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Easy Reading: 3 Mobile Resources for In-House Lawyers

Litigation Column
L ast year, I wrote about reading books in your spare time to build your legal career. Books are bursting with information to help you develop new skills, give you problem-solving ideas to share, and offer thought-provoking and inspiring stories. When reading for business, you don't have to read a book word-for-word. You can instead skim the contents and then focus only on what you need. Best of all, you can read during your daily commute, as you travel, or in other situations where your time might otherwise be unproductive.

Since then I’ve discovered additional free and simple ways to access books and other sources rich in information, I thought I should revisit the topic and share these findings. The following resources focus on audio and mobile formats, which are more convenient since you do not have to wait for a print copy to ship. Plus, you can easily share them with others.

1. Court oral argument recordings

The US Supreme Court and other Federal Appellate Courts publish recordings of their hearings online. Though not books, listening to recordings is a great way to keep up with important cases and developing legal issues. It also gives you a glimpse into the courtroom dynamics. Furthermore, if you are considering hiring an outside lawyer who has handled a federal court appeal, the recordings provide you with a way to hear the lawyers in action. The recordings are available from court websites as well as the Court Listener site.

The Supreme Court’s Audio recordings site posts the hearings at the end of the week when the argument is heard. For podcast enthusiasts, the Oyez Project has a multimedia collection of the recordings.

2. Library audiobooks

Libraries now offer books in print, e-book, and audio formats. Visit your library website to learn how to access them and which apps to use, such as OverDrive and RBdigital. Getting started is usually as easy as downloading the app and entering your library card number.

The library is a reliable source of reading material. You don’t have to commit to buying the book and can quickly move on if it doesn’t suit your needs. Libraries also curate their materials, so the quality and selection of their business books tend to be higher and more focused.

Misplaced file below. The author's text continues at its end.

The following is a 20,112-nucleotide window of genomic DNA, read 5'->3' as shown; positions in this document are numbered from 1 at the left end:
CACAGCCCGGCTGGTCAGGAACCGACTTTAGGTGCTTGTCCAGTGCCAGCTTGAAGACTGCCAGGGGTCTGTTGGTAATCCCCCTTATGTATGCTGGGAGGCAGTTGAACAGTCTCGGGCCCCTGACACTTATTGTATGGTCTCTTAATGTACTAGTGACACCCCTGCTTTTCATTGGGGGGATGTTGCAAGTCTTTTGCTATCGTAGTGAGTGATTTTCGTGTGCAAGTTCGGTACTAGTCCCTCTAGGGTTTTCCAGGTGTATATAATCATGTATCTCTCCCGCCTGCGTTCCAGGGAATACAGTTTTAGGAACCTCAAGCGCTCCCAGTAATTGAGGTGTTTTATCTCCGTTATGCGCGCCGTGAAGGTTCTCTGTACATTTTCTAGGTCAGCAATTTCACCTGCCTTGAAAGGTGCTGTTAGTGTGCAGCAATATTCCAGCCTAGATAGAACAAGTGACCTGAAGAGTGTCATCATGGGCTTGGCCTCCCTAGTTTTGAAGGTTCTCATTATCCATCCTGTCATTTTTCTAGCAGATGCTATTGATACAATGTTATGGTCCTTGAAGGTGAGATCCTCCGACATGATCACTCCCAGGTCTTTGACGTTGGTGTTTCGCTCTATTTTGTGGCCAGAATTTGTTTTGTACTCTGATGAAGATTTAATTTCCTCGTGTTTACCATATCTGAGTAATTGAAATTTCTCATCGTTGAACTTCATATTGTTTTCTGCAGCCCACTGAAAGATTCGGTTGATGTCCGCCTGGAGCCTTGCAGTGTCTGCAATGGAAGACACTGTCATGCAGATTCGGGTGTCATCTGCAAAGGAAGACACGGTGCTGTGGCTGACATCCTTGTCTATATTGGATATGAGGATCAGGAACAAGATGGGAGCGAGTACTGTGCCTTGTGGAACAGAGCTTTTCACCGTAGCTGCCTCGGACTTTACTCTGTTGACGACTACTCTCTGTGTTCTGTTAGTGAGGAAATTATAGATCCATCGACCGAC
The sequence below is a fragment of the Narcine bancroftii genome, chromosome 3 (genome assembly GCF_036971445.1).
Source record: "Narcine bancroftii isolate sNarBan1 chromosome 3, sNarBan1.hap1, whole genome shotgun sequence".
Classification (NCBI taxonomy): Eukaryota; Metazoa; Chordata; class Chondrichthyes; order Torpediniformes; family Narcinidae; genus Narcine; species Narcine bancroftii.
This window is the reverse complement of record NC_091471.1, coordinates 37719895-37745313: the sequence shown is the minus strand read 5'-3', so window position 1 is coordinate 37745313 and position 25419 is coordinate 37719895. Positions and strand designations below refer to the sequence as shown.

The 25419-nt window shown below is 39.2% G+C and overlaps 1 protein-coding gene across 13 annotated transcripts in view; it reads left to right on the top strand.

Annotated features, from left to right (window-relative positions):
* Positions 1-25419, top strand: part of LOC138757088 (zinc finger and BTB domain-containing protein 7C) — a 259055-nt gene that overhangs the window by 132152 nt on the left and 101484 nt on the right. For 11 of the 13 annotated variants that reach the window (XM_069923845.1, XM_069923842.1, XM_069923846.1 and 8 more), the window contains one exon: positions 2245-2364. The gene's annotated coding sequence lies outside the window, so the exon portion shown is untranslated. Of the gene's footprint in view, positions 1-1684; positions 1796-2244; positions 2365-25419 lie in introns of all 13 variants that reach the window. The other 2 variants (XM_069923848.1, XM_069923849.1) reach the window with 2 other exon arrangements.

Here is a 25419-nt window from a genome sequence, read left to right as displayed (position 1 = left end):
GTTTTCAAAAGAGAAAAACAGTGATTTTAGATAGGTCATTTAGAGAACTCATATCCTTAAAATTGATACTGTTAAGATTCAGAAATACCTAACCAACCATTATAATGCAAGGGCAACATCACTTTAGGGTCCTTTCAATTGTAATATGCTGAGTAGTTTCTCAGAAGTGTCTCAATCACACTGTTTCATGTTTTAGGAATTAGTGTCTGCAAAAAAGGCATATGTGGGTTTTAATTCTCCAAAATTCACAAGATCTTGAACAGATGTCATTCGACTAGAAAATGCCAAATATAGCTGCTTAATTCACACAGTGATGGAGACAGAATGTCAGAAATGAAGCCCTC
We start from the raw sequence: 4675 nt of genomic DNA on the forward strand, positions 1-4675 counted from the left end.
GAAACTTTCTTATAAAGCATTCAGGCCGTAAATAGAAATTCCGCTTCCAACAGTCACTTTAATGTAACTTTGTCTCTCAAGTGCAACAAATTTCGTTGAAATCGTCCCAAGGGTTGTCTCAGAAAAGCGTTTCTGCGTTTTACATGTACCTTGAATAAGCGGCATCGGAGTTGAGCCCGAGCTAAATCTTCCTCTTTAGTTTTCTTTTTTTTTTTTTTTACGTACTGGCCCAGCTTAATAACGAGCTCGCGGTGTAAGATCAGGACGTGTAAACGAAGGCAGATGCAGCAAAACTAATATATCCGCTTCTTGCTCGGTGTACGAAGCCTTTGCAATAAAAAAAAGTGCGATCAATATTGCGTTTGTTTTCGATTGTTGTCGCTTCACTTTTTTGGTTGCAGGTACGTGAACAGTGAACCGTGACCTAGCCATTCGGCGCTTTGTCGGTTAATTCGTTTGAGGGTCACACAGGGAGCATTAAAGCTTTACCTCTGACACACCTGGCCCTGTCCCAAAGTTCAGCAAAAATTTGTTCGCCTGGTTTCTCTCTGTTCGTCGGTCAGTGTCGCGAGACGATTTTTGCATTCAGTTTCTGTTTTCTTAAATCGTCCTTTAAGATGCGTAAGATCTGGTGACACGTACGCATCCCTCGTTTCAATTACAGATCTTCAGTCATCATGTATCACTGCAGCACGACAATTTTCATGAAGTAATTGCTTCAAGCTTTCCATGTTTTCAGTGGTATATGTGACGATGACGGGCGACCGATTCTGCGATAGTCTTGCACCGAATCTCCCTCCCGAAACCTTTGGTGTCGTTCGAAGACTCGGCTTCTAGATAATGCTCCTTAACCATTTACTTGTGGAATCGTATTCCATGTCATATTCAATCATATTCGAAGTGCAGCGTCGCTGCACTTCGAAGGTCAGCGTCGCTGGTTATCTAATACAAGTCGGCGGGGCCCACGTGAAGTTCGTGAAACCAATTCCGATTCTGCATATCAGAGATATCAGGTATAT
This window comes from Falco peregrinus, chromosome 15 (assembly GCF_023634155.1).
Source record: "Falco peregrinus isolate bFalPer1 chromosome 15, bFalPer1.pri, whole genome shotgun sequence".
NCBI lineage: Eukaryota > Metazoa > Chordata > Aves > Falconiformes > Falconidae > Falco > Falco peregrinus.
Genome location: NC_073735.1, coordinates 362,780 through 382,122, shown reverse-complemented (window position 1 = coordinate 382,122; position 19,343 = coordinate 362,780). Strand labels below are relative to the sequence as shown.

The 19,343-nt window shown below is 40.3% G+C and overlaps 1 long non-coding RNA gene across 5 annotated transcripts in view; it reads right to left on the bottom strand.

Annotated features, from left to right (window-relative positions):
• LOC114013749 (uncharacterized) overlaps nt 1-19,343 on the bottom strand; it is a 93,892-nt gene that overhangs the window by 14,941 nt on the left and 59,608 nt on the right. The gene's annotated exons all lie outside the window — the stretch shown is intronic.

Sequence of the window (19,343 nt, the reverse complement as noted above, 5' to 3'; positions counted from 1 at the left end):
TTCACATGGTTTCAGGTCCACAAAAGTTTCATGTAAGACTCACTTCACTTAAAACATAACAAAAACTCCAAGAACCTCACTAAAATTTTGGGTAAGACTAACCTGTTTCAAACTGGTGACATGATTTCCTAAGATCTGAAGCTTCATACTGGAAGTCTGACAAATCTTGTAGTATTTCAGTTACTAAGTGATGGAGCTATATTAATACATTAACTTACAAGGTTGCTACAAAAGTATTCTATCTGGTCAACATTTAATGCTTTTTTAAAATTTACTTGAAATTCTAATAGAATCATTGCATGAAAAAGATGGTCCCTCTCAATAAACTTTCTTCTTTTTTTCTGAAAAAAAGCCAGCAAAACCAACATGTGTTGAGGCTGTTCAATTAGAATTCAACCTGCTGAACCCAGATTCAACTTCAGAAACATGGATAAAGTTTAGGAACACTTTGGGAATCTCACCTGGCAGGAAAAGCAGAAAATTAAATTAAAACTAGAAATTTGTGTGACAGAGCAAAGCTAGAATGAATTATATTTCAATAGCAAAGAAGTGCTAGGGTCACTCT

Specialty legal books, however, may be difficult to find in your local library's collection. But there should be books covering business, current events, biography, political, and historical topics that are excellent for in-house lawyers of all types. For example, I send this local library link to in-house friends in my town whenever I tell them about Michael Watkin's The First 90 Days, one of my favorite books on career growth. That way, they can learn more about the book before adding the print copy to their shelves.

3. Podcasts

Podcasts are an ever-flowing stream of information on current events and upcoming trends. Look online for “top legal podcasts” to find subjects that suit your interest and industry. That said, be sure to narrow your search. Legal podcasts that provide practice tips tend to focus their discussions to the running of a law firm.

With that in mind, add business podcasts to your queue. For example, Harvard Business Review's Ideacast, and TED Talks podcasts provide quick hits of information from experts in the corporate world.

Piling more reading material onto your mountain of tasks and projects might seem like an admirable yet burdensome hobby. But with these simple tips, in-house counsel can do more with less in their spare time.

About the Author

Noah WebsterNoah Webster is the Litigation Columnist.

The information in any resource collected in this virtual library should not be construed as legal advice or legal opinion on specific facts and should not be considered representative of the views of its authors, its sponsors, and/or ACC. These resources are not intended as a definitive statement on the subject addressed. Rather, they are intended to serve as a tool providing practical advice and references for the busy in-house practitioner and other readers.